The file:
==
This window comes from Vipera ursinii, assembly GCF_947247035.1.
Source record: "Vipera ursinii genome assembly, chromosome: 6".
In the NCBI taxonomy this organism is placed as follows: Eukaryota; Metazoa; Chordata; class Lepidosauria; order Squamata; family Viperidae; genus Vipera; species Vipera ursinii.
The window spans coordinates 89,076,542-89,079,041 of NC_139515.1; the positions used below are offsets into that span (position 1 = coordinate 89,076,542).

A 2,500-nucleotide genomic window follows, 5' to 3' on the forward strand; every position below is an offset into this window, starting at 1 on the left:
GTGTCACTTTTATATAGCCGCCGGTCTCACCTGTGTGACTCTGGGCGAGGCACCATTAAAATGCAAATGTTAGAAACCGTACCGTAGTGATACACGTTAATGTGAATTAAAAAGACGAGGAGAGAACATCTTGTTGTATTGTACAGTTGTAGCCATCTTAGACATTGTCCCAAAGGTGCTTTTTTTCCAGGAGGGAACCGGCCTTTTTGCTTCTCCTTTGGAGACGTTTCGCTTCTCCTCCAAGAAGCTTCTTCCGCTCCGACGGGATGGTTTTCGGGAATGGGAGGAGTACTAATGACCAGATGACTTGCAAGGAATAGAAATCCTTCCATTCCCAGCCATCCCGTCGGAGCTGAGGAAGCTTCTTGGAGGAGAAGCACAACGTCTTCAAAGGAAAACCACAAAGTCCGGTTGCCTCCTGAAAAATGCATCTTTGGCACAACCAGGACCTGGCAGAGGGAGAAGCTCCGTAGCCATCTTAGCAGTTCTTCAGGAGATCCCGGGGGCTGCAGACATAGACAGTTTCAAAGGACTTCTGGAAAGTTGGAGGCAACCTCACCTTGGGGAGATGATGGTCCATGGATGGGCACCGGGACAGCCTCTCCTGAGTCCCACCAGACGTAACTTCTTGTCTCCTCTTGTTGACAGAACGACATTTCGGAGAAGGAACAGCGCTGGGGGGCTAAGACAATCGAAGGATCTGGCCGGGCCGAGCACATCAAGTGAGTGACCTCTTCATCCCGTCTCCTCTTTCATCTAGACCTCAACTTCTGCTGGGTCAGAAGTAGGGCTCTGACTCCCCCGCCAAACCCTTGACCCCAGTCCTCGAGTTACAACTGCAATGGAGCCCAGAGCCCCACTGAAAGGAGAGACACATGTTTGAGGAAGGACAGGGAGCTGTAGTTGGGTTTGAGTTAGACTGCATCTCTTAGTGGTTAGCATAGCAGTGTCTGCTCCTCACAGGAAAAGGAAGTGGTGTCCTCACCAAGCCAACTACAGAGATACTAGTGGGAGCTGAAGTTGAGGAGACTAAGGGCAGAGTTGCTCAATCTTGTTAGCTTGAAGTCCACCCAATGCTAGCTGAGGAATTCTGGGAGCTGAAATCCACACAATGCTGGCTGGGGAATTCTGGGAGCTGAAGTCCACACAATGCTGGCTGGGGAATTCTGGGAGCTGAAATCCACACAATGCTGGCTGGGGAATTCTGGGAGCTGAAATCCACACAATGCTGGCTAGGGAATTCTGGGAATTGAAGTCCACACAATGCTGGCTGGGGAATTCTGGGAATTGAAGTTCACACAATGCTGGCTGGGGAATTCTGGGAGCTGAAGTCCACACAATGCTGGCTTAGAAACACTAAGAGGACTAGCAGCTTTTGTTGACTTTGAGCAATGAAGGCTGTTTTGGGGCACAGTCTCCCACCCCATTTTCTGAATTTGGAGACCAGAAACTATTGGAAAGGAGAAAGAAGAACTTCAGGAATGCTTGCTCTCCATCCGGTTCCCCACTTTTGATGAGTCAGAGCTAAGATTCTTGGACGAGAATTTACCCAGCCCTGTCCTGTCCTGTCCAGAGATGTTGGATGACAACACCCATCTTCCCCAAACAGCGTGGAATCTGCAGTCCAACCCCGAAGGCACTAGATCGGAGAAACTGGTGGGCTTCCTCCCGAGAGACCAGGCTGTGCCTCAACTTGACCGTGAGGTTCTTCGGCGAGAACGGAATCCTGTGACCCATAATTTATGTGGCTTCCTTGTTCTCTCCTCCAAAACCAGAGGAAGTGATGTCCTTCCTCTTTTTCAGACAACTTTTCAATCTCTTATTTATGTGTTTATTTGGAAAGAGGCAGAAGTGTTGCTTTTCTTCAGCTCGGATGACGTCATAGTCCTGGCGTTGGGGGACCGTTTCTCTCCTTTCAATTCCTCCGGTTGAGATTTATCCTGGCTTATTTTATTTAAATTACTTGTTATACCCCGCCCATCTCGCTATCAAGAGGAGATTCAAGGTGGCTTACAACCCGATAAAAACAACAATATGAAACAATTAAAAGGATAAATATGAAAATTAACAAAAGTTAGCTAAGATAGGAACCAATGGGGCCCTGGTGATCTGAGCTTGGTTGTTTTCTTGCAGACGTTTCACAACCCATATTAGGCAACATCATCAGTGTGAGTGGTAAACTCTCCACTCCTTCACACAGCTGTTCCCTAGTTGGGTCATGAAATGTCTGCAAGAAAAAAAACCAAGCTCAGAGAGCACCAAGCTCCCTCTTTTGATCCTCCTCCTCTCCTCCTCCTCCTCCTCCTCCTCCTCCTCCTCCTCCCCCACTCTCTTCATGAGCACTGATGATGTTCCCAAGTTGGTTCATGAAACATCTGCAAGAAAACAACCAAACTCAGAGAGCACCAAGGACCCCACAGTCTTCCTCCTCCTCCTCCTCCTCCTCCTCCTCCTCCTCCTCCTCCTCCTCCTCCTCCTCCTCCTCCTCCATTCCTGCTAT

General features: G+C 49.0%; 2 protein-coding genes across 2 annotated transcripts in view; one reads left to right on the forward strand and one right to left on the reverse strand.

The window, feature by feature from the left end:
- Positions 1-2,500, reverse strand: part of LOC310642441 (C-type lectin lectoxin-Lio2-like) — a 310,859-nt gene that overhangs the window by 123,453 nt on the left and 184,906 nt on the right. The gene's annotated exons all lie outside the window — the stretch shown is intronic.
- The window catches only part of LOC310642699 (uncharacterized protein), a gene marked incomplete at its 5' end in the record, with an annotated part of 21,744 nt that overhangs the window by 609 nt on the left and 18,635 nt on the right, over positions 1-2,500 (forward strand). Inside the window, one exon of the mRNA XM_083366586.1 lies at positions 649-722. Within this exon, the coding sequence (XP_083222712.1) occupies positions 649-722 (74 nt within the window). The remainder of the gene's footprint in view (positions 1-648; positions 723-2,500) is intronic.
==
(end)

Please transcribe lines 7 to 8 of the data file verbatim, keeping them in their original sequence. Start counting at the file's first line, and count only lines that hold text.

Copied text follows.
General features: G+C 49.0%; 2 protein-coding genes across 2 annotated transcripts in view; one reads left to right on the forward strand and one right to left on the reverse strand.

The window, feature by feature from the left end: